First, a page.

Because of their large insert size, they can also contain
long-range cis-regulatory elements of the gene of interest, required for correct tissue-speciﬁc or temporal
expression. Therefore, BAC insertions are thought to be
more resistant to positional effects than smaller transgenes
(Giraldo and Montoliu, 2001; Gong et al., 2003).
Finallly, BAC constructs are stable and reproducibly
expressed (Shizuya et al., 1992).
However, despite these numerous advantages, BAC
technology also presents some drawbacks. First, random
transgene insertion into the mouse genome could induce
the generation of phenotypes caused by the site of integration. During random integration, it is possible for a
transgene to insert into either the coding or the regulatory sequence of an endogenous gene, resulting in the
disruption or alteration of this gene expression (Krulewski et al., 1989; Ross et al., 1998; Rachel et al.,
2002). Generally, insertional effects on another gene will
not result in an unexpected phenotype, because only
one allele integrates BACs. However, if this modiﬁcation
results in haploinsufﬁciency, or if the transgene is bred
Journal of Neuroscience Research
to homozygoty, a phenotype resulting from the disruption of an endogenous gene may be observed.
On the other hand, transgenic mice that carry a
properly engineered BAC construct often contain multiple copies of a BAC, and its overproduction might have
phenotypic consequences (Heintz, 2001). It has been
suggested that BACs typically incorporate as one- to
ﬁve-copy concatamers within a single locus of the genome (Jaenisch, 1988; Giraldo and Montoliu, 2001;
Heaney and Bronson, 2006). Chandler et al. (2007) even
reported that 50% of their transgenic lines had approximately 48 or more copies. For BAC transgenes containing the elements necessary to confer position-independent expression, a linear relationship between copy number and gene expression is generally observed (Chandler
et al., 2007). However, in rare instances, in which many
(eight or more) copies of a large transgene integrate into
the genome, the linear relationship between copy number and expression level is lost as a result of transgene
silencing (Henikoff, 1998; Heaney and Bronson, 2006).
Anyway, the morphological and electrophysiological
alterations observed in this study could be phenotypic
consequences of our BAC transgene overproduction and
thus potentially relay on an excessive production of the
tau-GFP fusion protein.
Tau-Sapphire GFP Overexpression Could
Compromise Lysosomal Function
GFP from the jellyﬁsh Aequorea victoria and more
recently the novel GFP-like proteins from Anthozoans
(coral animals; Chudakov et al., 2005) have greatly
advanced our technologies for ﬂuorescently labeling
cells. However, overexpression of such ﬂuorescent proteins can induce electrostatic or hydrophobic interactions
between GFP-like proteins that might result in the formation of aggregates (Katayama et al., 2008). This phenomenon is likely to alter the functions of lysosomes
and autophagosomes, which are important in preventing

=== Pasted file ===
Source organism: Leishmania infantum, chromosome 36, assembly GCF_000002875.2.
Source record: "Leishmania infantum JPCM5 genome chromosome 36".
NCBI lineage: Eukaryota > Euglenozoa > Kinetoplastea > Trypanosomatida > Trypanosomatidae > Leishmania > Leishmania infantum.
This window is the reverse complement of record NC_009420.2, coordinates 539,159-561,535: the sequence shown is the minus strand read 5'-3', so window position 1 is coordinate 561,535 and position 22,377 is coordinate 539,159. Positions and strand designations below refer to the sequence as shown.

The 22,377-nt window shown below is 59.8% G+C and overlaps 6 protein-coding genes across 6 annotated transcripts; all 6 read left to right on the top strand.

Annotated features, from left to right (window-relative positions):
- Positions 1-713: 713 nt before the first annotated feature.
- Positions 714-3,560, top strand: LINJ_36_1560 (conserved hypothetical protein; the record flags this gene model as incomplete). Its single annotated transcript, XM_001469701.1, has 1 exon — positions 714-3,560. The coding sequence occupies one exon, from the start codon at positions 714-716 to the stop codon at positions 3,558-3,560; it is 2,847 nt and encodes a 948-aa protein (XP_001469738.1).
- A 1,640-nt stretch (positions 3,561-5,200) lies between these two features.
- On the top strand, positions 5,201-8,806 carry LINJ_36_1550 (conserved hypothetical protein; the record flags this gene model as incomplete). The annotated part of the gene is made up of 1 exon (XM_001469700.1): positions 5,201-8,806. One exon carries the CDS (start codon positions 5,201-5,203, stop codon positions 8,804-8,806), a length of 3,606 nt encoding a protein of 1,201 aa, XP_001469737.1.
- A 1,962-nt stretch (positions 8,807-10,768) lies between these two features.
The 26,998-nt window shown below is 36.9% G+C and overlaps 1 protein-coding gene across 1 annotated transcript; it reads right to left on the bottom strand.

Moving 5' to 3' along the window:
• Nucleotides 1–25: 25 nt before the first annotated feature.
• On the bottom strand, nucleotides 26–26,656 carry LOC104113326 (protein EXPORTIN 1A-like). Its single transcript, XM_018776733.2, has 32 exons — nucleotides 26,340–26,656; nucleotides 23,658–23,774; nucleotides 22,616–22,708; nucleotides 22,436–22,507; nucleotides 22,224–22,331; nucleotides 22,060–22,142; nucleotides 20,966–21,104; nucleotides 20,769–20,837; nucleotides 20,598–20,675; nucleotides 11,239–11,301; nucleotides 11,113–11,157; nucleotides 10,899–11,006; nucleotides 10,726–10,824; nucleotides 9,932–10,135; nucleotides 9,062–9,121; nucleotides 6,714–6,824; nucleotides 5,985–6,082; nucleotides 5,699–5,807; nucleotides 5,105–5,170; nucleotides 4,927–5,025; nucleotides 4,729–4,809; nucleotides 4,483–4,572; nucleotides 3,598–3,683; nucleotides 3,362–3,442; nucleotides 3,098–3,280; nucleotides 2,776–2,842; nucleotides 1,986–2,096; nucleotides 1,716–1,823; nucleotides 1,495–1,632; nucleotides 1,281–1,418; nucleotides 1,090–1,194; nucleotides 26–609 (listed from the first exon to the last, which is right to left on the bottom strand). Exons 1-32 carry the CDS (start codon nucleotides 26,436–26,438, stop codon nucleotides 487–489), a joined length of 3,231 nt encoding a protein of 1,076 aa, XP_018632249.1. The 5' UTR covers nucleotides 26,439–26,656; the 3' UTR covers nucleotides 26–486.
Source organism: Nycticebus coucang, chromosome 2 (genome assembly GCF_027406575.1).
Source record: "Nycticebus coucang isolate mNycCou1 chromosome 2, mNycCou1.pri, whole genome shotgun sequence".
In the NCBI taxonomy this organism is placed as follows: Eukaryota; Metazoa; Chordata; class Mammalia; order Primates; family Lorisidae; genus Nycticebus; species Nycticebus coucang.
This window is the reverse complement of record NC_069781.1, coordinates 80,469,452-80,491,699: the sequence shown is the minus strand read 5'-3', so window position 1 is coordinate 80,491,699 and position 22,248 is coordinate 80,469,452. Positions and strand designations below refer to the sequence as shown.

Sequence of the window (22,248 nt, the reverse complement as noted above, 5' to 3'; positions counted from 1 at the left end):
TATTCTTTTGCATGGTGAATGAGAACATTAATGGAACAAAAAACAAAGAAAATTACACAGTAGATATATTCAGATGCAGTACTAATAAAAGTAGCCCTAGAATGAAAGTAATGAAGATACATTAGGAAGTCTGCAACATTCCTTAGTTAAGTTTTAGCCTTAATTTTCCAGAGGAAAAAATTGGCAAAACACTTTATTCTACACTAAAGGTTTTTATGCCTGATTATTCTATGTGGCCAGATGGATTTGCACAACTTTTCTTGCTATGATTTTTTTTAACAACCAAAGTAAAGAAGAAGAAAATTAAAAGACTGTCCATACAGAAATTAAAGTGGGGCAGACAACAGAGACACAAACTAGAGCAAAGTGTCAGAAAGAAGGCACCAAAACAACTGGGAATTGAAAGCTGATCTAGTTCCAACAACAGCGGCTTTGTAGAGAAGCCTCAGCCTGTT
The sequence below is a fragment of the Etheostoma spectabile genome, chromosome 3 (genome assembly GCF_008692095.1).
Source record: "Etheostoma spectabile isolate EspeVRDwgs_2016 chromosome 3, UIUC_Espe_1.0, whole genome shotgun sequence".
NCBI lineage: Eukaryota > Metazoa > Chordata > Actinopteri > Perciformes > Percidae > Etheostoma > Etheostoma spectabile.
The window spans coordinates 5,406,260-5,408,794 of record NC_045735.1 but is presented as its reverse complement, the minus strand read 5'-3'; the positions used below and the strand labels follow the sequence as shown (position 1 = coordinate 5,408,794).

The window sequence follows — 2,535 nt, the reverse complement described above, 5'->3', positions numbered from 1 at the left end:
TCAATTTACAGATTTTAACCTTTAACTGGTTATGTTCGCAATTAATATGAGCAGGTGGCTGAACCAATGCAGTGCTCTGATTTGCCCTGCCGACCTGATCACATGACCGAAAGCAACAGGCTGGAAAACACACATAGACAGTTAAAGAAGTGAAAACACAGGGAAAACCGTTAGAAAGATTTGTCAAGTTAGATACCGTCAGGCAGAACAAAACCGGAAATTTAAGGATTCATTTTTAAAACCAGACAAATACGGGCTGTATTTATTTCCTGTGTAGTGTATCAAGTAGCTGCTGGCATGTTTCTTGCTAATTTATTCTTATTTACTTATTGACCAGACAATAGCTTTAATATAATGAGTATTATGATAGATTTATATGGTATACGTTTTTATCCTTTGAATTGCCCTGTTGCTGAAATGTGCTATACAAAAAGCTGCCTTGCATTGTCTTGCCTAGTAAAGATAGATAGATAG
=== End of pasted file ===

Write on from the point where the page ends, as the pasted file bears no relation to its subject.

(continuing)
the accumulation of damaging aggregated proteins
(Nixon, 2006; Rubinsztein, 2006). Compromised function of lysosomes and other degradative organelles that
interact with the lysosomal pathway are strongly implicated in neurodegenerative disease pathology (Nixon
and Cataldo, 2006; Rubinsztein, 2006). Indeed, an
increased number of enlarged lysosomes has been
observed in affected neurons of Alzheimer’s disease
human brains (Cataldo et al., 1996). Axonal swellings, or
spheroids, are a hallmark of CNS axon degeneration
during aging and in many disorders, although their direct
cause and underlying mechanisms are still unknown.
High levels of ﬂuorescent protein expression in cortical neuronal cultures have been shown to result in loss of
neurites and apoptotic induction (Detrait et al., 2002),
and, similary, it has been reported that coexpression of
enhanced GFP with b-galactosidase in mouse forebrain
neurons induces growth retardation and premature cell
death (Krestel et al., 2004). Moreover, high-level expression of a yellow ﬂuorescent protein (YFP), a color variant
Rancillac et al.
of Aequorea GFP, leads to an increase in age-related axonal
swelling and with accumulation of degenerated membrane bound organelles (Bridge et al., 2009).
On the other hand, Katayama and coworkers
(2008) have shown that transfection of sapphire into
mammalian cells did not result in the formation of any
visible precipitates after 1 week and that sapphire is
degraded in lysosomes. These results are consistent with
our results at P4, in which no precipitates nor any swellings were observed. Later, at P18, GFP immunostaining
did not show either any precipitates or any colocalization of sapphire with Lamp-1. Moreover, GFP immunoelectron microscopy at P40 showed that, if sapphire
accumulates within the axonal swellings, it does not
appear to saturate the lysosomal proﬁles. Together, these
results suggest that excess sapphire is probably targeted
by autophagy to lysosomes, where it is degraded
(Klionsky and Emr, 2000; Mizushima et al., 2002).
Fusion of Sapphire GFP With Tau Could Induce
Cytoskeleton Deleterious Interactions
Generation of the fusion protein tau-GFP has been
developed to target GFP to axonal microtubules and
therefore enhance the cellular distribution of GFP by
improving the visualization of neuronal distal axonal
structures (Brand, 1995). Although reporter genes are
routinely used, there are concerns that their expression
could disrupt the development and structure of neurons.
Observations of swellings and axon degeneration are also
seen when tau is overexpressed in mouse CNS neurons
(Ishihara et al., 1999) or in central projections of tauGFP expressing sensory neurons of Drosophila (Williams
et al., 2000).
The recent ﬁndings of Holzbaur and colleagues
demonstrate that tau protein accumulation on microtubules affects anterograde and retrograde transports differently (Dixit et al., 2008). On encountering a tau patch,